Dejected, I stepped back and looked around at the other three groups. In each group, the most senior person was doing the exact same thing as Bob. Each of them had taken control and were commanding the other members of their group. And I could see the same dejected looks on their faces.
Oh, and all the boats sank.
Repeating the Cycle
If you think I learned a powerful lesson from Bob and Brock that made me a better leader, think again. I found myself repeating the same mistakes many years later. I remember a few years ago I was leading a digital transformation and struggling to increase our delivery velocity. After one particular feature was delayed by months, the team spent the whole day conducting a retro to learn what we could improve for next time. Nataliya, the product manager, and Jeff, the agile coach, invited me in at the end of the day to do a share-out with me. They were very excited to walk me through what they had discovered. And what did I do? I pulled a Bob. I had control of the white board marker within the first two minutes, drawing on the board what I thought the answer was. And just like with our boat, they let me take control. But once again, you could feel the energy leave the room and see the dejection on their faces.
Jeff approached me right after that meeting and asked if he could talk to me one-on-one. Like Brock, he was new to our company and had no preexisting relationship with me. Yet here he was, pulling me, an executive at his new company, into a huddle room and telling me that what I had just done was the exact opposite of how I should behave as a leader. I think he started the conversation with, “I’m probably going to get fired for this, but…”. I’ll never forget that encounter; I was shocked and horrified to learn how I had made the group feel. And I had so much admiration for Jeff and the courage he had to teach me a lesson on how “not to be a servant leader” once again. I try to think back to that whenever I feel the urge to take control when I really should be just listening… and serving.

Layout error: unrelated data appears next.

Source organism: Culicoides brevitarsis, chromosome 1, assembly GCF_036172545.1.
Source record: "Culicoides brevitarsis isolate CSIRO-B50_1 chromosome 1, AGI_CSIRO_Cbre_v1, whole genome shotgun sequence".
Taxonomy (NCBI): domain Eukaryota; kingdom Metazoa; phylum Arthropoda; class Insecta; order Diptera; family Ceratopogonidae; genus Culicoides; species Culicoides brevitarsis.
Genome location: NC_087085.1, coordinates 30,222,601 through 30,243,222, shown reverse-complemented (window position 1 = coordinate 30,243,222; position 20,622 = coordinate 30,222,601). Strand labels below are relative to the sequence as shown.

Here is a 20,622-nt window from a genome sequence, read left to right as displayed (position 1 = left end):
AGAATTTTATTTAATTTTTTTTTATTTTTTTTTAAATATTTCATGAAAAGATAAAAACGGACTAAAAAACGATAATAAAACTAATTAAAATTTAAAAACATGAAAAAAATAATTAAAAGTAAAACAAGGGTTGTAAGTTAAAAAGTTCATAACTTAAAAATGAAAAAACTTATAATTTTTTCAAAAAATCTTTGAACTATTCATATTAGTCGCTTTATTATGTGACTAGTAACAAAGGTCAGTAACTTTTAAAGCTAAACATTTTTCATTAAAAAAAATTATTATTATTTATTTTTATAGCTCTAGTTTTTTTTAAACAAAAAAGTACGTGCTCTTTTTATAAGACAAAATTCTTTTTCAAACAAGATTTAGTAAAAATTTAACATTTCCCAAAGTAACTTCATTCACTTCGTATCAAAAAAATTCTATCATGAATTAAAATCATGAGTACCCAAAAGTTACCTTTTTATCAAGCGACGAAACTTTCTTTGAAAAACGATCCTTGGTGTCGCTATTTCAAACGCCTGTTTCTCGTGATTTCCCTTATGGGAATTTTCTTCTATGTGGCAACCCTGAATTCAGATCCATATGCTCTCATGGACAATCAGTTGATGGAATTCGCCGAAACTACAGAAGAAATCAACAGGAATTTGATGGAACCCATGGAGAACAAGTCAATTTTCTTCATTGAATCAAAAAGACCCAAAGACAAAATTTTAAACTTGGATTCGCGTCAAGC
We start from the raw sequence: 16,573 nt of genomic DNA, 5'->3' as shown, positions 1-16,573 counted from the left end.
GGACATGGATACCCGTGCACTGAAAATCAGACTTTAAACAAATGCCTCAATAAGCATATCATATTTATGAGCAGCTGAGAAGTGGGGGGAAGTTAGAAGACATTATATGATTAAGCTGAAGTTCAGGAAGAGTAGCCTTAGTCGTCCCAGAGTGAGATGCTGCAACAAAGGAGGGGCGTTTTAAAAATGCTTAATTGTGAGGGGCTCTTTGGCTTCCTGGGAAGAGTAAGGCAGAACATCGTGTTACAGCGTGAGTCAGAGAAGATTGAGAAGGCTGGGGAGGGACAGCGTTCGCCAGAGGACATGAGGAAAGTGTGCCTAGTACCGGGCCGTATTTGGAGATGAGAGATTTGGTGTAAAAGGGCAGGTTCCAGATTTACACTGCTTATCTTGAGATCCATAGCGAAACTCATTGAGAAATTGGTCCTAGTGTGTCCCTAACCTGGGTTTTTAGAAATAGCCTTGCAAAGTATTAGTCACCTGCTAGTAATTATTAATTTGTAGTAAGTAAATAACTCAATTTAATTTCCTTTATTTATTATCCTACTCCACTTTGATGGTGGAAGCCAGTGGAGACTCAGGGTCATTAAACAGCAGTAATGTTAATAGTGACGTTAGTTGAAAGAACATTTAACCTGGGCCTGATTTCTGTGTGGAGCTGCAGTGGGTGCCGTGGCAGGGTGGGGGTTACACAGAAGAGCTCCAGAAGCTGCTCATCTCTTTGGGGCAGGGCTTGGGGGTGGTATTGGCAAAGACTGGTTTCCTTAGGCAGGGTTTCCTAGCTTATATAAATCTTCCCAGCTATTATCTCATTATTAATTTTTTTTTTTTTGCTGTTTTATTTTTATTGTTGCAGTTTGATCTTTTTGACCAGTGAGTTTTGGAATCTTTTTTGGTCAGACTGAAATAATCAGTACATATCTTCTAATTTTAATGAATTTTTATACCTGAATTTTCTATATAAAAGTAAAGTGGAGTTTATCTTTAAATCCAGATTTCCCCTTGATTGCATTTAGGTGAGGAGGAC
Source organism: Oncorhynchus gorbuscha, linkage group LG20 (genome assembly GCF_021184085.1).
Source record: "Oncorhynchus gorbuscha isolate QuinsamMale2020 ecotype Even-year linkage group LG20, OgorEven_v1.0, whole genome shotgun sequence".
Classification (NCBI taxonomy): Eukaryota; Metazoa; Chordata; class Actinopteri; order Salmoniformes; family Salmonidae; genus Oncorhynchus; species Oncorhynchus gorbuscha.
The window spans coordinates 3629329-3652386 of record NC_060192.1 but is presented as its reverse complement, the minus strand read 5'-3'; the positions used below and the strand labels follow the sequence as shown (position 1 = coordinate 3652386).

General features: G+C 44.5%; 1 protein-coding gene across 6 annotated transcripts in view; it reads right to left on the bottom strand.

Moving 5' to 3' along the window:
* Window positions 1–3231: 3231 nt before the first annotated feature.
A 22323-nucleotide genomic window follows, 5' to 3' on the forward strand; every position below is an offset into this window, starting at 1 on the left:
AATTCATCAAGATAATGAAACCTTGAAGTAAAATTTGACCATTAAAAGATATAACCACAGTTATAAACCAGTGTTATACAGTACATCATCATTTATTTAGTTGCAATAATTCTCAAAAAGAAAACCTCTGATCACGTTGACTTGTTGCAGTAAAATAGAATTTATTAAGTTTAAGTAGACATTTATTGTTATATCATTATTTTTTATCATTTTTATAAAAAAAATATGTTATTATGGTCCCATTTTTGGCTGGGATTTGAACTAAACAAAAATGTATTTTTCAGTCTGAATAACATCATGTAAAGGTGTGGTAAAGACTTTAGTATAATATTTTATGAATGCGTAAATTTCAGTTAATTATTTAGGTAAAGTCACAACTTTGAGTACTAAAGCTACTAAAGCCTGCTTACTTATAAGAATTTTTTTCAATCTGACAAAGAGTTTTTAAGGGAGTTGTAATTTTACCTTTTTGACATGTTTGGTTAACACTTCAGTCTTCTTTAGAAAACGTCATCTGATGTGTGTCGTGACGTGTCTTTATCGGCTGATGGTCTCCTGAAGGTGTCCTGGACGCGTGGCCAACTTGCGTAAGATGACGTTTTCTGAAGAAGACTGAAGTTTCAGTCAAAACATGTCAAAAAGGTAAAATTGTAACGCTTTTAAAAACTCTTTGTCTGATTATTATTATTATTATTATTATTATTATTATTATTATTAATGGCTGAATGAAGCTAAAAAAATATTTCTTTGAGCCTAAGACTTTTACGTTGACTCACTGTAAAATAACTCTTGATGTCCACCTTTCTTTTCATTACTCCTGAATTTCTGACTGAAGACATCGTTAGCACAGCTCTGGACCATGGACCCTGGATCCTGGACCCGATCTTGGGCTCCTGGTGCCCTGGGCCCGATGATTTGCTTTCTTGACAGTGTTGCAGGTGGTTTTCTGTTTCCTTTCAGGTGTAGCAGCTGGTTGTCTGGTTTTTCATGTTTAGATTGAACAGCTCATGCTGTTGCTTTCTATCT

Breaking the Wheel
Why do leaders find it so hard to let others lead? It’s easier for them when things are calm – it’s almost impossible when there is a crisis or a burning platform. Just like the sound of the whistle in our boat-building exercise, urgency often brings out the worst in leaders. You can tell the most about someone’s leadership qualities not in how they lead through the good times, but how they lead through the challenging times.
As I’m writing this, on May 6, 2020, we are going through a crisis unlike any our generation has seen with COVID-19. People have been self-isolated at home for over 8 weeks now. The associates on your team are exhausted from dealing with the crisis. And they’re scared; scared of the virus, scared for their jobs, and scared of the future and what the new normal is going to look like. Leadership is more important now than ever. We all need to be thinking of how we can become better leaders and what we can do to support and enable our team. With people feeling more isolated than ever, that means reaching out frequently to see how we can help each other. Given everything that’s going on, what if you took a pause and asked yourself one question:
“What can I do today to better serve my team?”